Going mobile: Physician apps
Going mobile: Physician apps

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Physician entrepreneurs bring products to market

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Inform 99.7 percent of women as to whether they have pre-cancer in the breast? Genuinely block the pain sensation when a child receives a shot?

These would be great leaps forward in the eyes of each of these patient groups—and these physicians have combined their medical skills with an entrepreneurial spirit to make great strides in these areas.

MASCT System and ForeCTYE Breast Health Test: Confirming pre-cancer

Steven Quay, M.D., works with Atossa Genetics.
Steven Quay, M.D., works with Atossa Genetics.

The end game for steven quay, M.D.’s, latest of six biotech companies was to build on the work of Dr. George Papanicolaou of Pap Smear fame who tested breast secretions. Whereas Papanicolaou could only successfully retrieve test samples from 18 percent of his patients, Quay was eager to test a full 100 percent of samples for pre-cancer.

“I took a leap of faith. What I started to realize was that the size of the specimen I needed to see pre-cancer cells under the microscope was actually a smaller amount of liquid than the human eye can see,” Quay says.

Quay developed and now markets the Atossa Genetics MASCT System and the ForeCYTE Breast Health Test (atossagenetics.com) to effectively collect and test the infinitesimal samples.

This device can extract tiny samples of liquid from a breast to help determine cancer risk.
This device can extract tiny samples of liquid from a breast to help determine cancer risk.

“I developed a special filter that can pull tiny samples out of the nipple by capillary action. I can actually detect as little as seven Pico liters,” Quay says. From those, Quay’s lab can confirm the presence of atypical hyperplasia of the cells where the risk of cancer is significantly higher than with normal cells.

Kathryn Wood, M.D., FACOG, an OB/GYN and medical director of her practice Dermalase, incorporates the Atossa Genetics MASCT medical device and the ForeCYTE Breast Health Test into her practice routinely. “It really helps me get a better risk assessment on each individual patient,” Wood says.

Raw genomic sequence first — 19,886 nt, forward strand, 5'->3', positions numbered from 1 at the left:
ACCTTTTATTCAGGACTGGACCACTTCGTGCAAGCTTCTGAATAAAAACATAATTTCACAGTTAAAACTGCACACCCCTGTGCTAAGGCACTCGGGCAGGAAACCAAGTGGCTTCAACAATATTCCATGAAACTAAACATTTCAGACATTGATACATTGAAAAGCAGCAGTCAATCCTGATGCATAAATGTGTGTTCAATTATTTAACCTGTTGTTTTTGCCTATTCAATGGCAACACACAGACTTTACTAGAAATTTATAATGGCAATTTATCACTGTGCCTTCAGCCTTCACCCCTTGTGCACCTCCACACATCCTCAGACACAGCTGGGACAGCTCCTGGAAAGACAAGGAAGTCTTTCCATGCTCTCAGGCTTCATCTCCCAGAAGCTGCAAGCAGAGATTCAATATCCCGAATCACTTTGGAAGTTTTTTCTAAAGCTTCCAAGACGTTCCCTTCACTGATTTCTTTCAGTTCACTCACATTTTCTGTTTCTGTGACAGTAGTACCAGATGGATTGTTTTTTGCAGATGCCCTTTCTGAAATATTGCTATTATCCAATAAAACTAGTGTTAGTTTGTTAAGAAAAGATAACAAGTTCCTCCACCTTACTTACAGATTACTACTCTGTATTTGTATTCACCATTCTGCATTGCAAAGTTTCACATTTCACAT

Prior to the arrival of the MASCT device and accompanying test, Wood used a HALO machine, which is much less comfortable for the patient than the MASCT device.

The MASCT device, a screening tool, is quick and effective with a test result turn time of about two weeks, according to Wood. The pathologist’s results combine the ForeCYTE Breast Health Test results with the patient’s family and personal history and use the Gail Model to derive an individual risk assessment for the patient for risk of cancer in a lifetime or the next 10 years, Wood explains. 

“Then they compare that patient’s to the population’s risk at that age. I can say to a patient for example that, ‘Your risk is 20 percent for developing breast cancer in a lifetime while the population’s risk is 8.5 percent, so your risk is much higher.’ From there, we may do more screening, even MRIs, and use other means to find cancer early,” Wood says. 

The reception from Wood’s patients to the MASCT device and test is decidedly positive. 

“It helps prompt the breast health discussion when my patients come in for their annual visit,” says Wood. She performs the procedure and her patients read about the device and test. “If the test comes back reassuring, I reassure them. If it comes back abnormal, I bring them back in and we talk about it. We talk about risk factors and how to minimize the risk of developing breast cancer.”